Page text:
What is your background? Where are you from? What do you study? What are you most interested in, scientifically?
I am originally from Portland, Oregon, USA., but Icurrently live in Vancouver, British Columbia, Canada. I am a M.Sc. student in botany, studying physiological plant ecology in Sean Michaletz’s lab at the University of British Columbia. I come from an unconventional academic background: I have a B.Sc. Hons. in Physics and a M.A. in history and philosophy of science; I have done academic research in mathematical glaciology and bioethics during these degrees, and outside academia I have worked in education and patent law. Broadly, I am interested in forest ecology and the effects of climate change. In the area of physiological ecology, I have so far focused on photosynthesis and temperature response. My current research uses temperature-controlled growth experiments to attempt to understand how photosynthetic temperature response “scales up” to control whole plant growth. I am generally interested in metabolic and thermal ecology, primary production, scaling, and limits to growth. I hope to expand on these themes by continuing as a PhD student in my current lab.
What are your goals for the upcoming course in Peru? How will you know if you’ve met these goals?
My goals are to understand how to organize and conduct an efficient and successful field campaign, to learn about the natural history and ecology of alpine grasslands, and to walk away with a high-quality scientific product. While the first two of my goals are a bit vague, perhaps, I believe that meeting these goals will be reflected in my future work. I hope that the products of our working group will be high-quality, publication-ready data, and I’ll know we’ve met this goal if our working group feels like publication of our results is warranted.
What are you most excited about, with respect to the upcoming course and trip?
I’m very excited for the opportunity to experience and learn about the natural history of unfamiliar ecosystems – both the Puna grassland, and hopefully the cloud forest below Wayqecha as well. I am also excited – and perhaps a bit nervous – to get to meet and interact with like-minded scientists, professors, and graduate students from around the world.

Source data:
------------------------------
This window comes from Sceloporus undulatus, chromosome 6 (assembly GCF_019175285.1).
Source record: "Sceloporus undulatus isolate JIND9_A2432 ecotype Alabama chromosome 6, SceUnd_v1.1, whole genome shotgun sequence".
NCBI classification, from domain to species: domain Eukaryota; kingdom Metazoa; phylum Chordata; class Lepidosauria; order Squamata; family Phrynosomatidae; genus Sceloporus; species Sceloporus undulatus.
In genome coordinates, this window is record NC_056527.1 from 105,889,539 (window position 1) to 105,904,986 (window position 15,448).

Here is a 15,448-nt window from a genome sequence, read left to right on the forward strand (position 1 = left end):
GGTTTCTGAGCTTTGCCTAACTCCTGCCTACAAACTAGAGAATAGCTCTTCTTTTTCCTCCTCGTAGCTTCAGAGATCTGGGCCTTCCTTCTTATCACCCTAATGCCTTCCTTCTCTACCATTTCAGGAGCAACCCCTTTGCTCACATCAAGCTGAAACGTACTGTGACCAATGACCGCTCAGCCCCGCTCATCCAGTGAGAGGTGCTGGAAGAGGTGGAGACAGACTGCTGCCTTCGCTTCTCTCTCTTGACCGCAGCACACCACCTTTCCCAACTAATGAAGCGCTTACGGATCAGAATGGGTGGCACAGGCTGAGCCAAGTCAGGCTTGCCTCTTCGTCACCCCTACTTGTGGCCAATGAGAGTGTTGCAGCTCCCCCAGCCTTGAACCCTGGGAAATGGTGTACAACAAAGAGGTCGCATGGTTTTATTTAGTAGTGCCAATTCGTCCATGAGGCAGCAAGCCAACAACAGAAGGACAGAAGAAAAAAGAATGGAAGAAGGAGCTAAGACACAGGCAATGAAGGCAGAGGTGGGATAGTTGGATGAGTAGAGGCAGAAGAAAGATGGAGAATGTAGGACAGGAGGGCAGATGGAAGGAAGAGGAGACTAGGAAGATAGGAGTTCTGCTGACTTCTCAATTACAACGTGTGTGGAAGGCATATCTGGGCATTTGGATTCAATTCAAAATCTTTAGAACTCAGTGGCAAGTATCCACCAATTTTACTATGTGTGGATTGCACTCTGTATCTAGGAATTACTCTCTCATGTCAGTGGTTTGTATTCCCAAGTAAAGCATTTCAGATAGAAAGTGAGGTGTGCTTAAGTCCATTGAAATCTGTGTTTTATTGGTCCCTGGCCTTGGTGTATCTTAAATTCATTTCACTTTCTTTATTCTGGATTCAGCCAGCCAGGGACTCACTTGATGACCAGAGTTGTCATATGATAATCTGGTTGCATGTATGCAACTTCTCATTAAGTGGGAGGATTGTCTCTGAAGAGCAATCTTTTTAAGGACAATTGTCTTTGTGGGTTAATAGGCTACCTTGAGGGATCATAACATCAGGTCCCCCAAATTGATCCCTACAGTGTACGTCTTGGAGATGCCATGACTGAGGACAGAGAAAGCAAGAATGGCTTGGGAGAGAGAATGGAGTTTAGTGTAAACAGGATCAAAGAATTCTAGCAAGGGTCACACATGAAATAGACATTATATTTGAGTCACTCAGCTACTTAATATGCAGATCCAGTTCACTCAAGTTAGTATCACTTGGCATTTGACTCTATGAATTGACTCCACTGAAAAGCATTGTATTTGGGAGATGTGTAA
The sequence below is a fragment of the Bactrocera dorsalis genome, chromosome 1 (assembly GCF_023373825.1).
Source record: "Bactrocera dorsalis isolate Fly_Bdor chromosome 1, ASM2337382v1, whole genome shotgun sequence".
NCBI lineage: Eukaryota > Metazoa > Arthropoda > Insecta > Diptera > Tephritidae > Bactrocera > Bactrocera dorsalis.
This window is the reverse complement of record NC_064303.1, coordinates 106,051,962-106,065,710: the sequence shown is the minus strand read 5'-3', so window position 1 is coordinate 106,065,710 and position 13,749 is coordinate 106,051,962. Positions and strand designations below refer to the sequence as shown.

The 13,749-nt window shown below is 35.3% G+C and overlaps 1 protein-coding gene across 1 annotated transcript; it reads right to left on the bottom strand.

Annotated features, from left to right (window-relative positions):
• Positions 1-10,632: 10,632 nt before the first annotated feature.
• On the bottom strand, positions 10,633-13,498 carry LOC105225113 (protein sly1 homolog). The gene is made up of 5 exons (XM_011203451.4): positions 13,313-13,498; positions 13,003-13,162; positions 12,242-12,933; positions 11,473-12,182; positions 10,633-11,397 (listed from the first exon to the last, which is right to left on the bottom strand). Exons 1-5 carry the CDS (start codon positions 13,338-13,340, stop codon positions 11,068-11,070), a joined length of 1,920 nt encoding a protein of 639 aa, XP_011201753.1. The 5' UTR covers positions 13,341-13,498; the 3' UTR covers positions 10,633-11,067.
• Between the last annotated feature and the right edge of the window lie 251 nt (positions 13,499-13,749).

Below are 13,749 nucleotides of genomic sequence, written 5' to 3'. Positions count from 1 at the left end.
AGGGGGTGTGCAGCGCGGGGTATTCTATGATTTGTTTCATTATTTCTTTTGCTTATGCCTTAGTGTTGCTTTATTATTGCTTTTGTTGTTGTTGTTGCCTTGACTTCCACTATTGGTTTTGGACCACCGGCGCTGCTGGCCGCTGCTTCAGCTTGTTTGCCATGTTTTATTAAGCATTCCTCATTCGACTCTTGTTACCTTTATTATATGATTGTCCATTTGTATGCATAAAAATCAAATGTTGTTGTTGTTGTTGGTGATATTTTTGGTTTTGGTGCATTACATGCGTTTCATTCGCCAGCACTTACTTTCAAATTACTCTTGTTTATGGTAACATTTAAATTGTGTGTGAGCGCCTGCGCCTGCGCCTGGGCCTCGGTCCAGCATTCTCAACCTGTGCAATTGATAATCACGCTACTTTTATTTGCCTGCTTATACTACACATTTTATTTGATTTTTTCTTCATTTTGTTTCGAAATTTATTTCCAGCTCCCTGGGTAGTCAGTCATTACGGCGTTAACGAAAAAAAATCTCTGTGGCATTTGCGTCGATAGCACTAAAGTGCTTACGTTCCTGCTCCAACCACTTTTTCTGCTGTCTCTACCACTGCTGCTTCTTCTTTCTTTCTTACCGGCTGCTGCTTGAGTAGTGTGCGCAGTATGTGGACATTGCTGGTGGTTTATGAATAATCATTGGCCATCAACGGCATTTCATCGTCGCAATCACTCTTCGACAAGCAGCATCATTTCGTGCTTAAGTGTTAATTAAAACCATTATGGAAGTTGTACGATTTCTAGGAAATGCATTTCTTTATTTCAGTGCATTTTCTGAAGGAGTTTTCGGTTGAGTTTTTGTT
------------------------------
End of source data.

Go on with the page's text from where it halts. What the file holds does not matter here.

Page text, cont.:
What do you anticipate people will think about climate change in Peru? Do you think most people will accept that the planet is warming, and that this is largely being caused by human activities? Or will this topic be controversial?
I believe that at this point, climate change has altered weather patterns and climatic averages to such an extent that differences are apparent to many people. People who live and work close to the land are especially unable to ignore changes in weather patterns, plant phenology, animal migration, and so forth. I expect that most people in Peru will be aware of and believe in the reality of climate change. What I am less certain of is the extent to which people in Peru will be aware of the role of anthropogenic greenhouse gas emissions in causing climate change. I am excited for the opportunity to learn more about public perceptions and understanding of science in a culture quite different from my own.
What do you know about public perceptions of climate change in your home country? What, if anything, have you experienced related to public perceptions of climate change?
I’ve lived most of my life in the USA and Canada – two countries which are more culturally similar than they often like to admit – and my view of public understanding of climate change is that it is sharply divided – while some people fervently believe in the reality and urgency of climate change, others either do not believe that the climate is warming, or they do not believe that it is caused by anthropogenic activities. My sense – purely anecdotal – is that the division in belief about climate change lines up with other deep divisions in America – the left-right political divide, the urban-rural divide. Increasingly, I believe people are unable to deny that the climate is changing, however one often still hears doubts as to the role of humans in causing climate change.